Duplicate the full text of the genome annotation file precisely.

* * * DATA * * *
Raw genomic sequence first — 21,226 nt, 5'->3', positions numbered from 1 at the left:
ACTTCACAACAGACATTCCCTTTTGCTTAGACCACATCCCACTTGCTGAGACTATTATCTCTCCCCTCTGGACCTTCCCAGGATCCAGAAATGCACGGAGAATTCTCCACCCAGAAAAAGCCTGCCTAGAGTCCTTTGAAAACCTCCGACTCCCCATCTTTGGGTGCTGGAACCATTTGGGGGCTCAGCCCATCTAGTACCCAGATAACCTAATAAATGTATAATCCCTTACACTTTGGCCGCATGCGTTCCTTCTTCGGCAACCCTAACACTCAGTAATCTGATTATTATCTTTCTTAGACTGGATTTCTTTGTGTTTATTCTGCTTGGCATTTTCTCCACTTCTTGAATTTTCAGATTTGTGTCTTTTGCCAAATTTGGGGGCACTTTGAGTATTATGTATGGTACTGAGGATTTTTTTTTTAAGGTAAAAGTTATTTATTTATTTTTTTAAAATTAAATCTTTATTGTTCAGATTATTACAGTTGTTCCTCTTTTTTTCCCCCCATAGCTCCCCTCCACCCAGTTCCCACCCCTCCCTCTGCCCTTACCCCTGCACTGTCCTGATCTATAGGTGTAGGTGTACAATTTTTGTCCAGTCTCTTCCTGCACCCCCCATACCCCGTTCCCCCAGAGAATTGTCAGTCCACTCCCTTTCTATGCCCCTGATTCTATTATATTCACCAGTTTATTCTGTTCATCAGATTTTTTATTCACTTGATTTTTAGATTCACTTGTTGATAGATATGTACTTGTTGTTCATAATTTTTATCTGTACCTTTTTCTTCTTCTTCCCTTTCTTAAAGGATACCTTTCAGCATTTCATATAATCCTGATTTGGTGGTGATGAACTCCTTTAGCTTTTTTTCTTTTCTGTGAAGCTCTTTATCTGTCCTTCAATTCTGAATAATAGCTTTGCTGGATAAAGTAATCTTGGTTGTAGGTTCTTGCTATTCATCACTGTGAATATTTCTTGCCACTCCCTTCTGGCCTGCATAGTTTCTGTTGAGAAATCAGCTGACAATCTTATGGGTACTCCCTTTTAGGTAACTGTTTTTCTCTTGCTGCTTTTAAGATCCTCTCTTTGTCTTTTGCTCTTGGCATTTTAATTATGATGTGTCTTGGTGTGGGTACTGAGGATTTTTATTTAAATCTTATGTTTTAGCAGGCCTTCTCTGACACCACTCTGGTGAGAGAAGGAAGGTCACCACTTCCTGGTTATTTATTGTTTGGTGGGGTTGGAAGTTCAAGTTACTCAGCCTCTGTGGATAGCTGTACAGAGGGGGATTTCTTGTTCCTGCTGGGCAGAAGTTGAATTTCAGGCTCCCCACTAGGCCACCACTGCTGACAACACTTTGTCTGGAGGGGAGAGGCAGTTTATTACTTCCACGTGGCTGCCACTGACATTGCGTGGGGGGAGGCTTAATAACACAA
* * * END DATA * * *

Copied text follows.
Raw genomic sequence first — 21,226 nt, 5'->3', positions numbered from 1 at the left:
ACTTCACAACAGACATTCCCTTTTGCTTAGACCACATCCCACTTGCTGAGACTATTATCTCTCCCCTCTGGACCTTCCCAGGATCCAGAAATGCACGGAGAATTCTCCACCCAGAAAAAGCCTGCCTAGAGTCCTTTGAAAACCTCCGACTCCCCATCTTTGGGTGCTGGAACCATTTGGGGGCTCAGCCCATCTAGTACCCAGATAACCTAATAAATGTATAATCCCTTACACTTTGGCCGCATGCGTTCCTTCTTCGGCAACCCTAACACTCAGTAATCTGATTATTATCTTTCTTAGACTGGATTTCTTTGTGTTTATTCTGCTTGGCATTTTCTCCACTTCTTGAATTTTCAGATTTGTGTCTTTTGCCAAATTTGGGGGCACTTTGAGTATTATGTATGGTACTGAGGATTTTTTTTTTAAGGTAAAAGTTATTTATTTATTTTTTTAAAATTAAATCTTTATTGTTCAGATTATTACAGTTGTTCCTCTTTTTTTCCCCCCATAGCTCCCCTCCACCCAGTTCCCACCCCTCCCTCTGCCCTTACCCCTGCACTGTCCTGATCTATAGGTGTAGGTGTACAATTTTTGTCCAGTCTCTTCCTGCACCCCCCATACCCCGTTCCCCCAGAGAATTGTCAGTCCACTCCCTTTCTATGCCCCTGATTCTATTATATTCACCAGTTTATTCTGTTCATCAGATTTTTTATTCACTTGATTTTTAGATTCACTTGTTGATAGATATGTACTTGTTGTTCATAATTTTTATCTGTACCTTTTTCTTCTTCTTCCCTTTCTTAAAGGATACCTTTCAGCATTTCATATAATCCTGATTTGGTGGTGATGAACTCCTTTAGCTTTTTTTCTTTTCTGTGAAGCTCTTTATCTGTCCTTCAATTCTGAATAATAGCTTTGCTGGATAAAGTAATCTTGGTTGTAGGTTCTTGCTATTCATCACTGTGAATATTTCTTGCCACTCCCTTCTGGCCTGCATAGTTTCTGTTGAGAAATCAGCTGACAATCTTATGGGTACTCCCTTTTAGGTAACTGTTTTTCTCTTGCTGCTTTTAAGATCCTCTCTTTGTCTTTTGCTCTTGGCATTTTAATTATGATGTGTCTTGGTGTGGGTACTGAGGATTTTTATTTAAATCTTATGTTTTAGCAGGCCTTCTCTGACACCACTCTGGTGAGAGAAGGAAGGTCACCACTTCCTGGTTATTTATTGTTTGGTGGGGTTGGAAGTTCAAGTTACTCAGCCTCTGTGGATAGCTGTACAGAGGGGGATTTCTTGTTCCTGCTGGGCAGAAGTTGAATTTCAGGCTCCCCACTAGGCCACCACTGCTGACAACACTTTGTCTGGAGGGGAGAGGCAGTTTATTACTTCCACGTGGCTGCCACTGACATTGCGTGGGGGGAGGCTTAATAACACAA